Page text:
Diabetes is common in cats and dogs as it is in people. In people there are several types of diabetes but in our pets there is only one kind. In dogs control is always by insulin injections but there are some cases in cats that can be treated by dietary changes so avoiding the injections.
Signs can be very non-specific, usually there is increased thirst and weight loss, but not always. We diagnose by looking for glucose in the urine or blood. The problem we have in cats is that stress increases glucose levels a lot, so any cat that has been removed from its sleep (where they usually are!), put in a box, then a car, sat in the waiting room and then restrained for a blood test, is going to have high glucose. To get round this we can test for a sugar called fructosamine, which is always high in diabetic cats and not affected by stress.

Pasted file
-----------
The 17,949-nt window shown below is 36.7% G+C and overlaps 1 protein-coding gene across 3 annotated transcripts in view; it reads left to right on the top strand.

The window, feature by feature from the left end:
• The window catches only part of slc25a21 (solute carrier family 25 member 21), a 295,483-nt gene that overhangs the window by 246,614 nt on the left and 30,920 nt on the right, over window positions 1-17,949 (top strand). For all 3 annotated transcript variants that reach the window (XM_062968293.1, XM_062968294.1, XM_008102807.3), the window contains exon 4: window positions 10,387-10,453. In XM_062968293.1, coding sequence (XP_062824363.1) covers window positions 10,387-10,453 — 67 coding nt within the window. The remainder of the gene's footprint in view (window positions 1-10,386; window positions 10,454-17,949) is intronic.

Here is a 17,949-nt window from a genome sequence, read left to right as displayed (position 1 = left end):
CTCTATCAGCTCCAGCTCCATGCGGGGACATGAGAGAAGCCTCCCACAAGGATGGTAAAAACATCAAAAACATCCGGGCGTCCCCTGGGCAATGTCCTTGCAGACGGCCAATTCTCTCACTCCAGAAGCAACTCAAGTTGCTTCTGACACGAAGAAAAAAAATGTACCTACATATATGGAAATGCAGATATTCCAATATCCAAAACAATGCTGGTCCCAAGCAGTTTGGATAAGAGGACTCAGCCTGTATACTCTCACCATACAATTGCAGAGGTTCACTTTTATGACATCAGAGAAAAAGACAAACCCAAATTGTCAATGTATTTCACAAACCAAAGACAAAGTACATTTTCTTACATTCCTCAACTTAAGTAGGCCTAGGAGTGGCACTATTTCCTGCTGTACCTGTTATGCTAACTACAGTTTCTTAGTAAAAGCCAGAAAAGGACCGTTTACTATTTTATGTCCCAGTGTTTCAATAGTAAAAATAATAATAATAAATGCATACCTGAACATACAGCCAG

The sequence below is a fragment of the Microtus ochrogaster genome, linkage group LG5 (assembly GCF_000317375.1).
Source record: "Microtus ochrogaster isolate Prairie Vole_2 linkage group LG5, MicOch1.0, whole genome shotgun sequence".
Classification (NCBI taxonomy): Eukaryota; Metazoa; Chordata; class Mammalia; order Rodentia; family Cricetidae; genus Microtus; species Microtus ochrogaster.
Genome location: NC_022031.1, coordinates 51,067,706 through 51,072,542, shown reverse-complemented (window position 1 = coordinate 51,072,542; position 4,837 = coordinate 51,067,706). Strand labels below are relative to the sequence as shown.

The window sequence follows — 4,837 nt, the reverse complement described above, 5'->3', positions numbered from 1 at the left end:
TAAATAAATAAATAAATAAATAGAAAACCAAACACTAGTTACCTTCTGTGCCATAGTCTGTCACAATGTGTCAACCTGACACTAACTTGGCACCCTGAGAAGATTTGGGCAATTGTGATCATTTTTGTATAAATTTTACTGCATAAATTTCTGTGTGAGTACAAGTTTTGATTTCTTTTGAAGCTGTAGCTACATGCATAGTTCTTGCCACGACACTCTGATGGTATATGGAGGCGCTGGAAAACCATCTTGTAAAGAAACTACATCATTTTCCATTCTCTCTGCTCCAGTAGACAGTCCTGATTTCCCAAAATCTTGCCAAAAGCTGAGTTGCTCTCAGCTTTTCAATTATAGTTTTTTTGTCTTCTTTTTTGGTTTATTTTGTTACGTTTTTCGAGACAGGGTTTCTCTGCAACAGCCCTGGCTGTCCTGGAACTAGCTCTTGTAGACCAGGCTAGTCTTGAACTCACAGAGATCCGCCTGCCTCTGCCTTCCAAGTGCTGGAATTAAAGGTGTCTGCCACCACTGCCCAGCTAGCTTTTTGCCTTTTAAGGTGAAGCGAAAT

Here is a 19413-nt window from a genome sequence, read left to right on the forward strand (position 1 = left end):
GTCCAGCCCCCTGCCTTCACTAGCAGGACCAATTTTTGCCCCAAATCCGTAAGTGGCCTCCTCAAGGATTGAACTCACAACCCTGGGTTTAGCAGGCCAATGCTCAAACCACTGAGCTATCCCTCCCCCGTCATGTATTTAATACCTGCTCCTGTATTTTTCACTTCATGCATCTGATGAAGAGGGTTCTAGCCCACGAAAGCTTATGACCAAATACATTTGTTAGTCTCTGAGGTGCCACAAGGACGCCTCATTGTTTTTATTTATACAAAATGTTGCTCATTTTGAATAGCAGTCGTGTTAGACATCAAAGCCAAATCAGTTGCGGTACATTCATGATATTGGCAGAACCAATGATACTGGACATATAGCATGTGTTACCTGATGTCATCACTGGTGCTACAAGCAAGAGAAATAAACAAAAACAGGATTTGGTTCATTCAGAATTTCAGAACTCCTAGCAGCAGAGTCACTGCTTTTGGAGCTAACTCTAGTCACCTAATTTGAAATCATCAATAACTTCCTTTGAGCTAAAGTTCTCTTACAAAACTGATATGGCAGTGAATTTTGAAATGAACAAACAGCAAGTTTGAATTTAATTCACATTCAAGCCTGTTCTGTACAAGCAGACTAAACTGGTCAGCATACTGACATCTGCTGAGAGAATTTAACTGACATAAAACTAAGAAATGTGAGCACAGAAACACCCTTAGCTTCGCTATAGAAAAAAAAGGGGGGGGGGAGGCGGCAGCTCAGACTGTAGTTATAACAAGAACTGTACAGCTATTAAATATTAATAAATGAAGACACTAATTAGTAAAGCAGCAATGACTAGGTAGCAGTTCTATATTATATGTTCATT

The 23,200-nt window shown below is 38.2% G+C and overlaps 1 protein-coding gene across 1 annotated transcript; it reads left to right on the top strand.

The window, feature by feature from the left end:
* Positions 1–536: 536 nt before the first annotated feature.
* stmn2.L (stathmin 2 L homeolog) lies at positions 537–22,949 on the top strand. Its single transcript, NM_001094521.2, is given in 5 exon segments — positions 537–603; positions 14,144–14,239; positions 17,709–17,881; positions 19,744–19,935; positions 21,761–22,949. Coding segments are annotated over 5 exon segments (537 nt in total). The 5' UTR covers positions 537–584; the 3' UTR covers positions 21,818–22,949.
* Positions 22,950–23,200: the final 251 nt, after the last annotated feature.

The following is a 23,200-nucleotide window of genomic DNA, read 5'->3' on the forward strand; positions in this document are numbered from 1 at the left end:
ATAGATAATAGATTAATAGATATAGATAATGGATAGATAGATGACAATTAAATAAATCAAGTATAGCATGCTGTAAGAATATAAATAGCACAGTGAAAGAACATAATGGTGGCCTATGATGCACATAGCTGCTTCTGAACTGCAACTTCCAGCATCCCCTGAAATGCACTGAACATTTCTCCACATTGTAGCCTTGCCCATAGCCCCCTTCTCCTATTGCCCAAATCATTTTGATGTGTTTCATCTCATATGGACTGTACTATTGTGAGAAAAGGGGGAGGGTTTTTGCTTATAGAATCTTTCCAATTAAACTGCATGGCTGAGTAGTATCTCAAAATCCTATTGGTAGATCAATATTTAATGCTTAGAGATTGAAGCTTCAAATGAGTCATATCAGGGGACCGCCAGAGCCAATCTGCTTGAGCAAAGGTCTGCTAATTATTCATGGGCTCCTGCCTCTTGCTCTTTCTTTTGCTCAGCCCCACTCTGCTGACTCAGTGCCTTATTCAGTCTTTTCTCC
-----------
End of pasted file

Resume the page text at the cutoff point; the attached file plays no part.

Early and aggressive treatment in cats can sometimes result in a full cure and no further treatment, so early diagnosis is vital.
In both cats and dogs there seems to be two common ages of onset, around 3 years old and then again when the pet is over 9 years old. The older onset cases can be much more difficult to control, we believe this is because there will be other ‘old age’ changes taking place in the pet’s body which complicate the demand for glucose.
Starting off injecting your pet is often traumatic, but virtually everyone gets the hang of it very quickly, we keep home testing to a minimum to keep things easy and there are a host of aids such as booklets, DVDs, charts, YouTube videos to help. Recently an injecting ‘pen’ has become available that automatically draws up the right amount of insulin and injects it for you!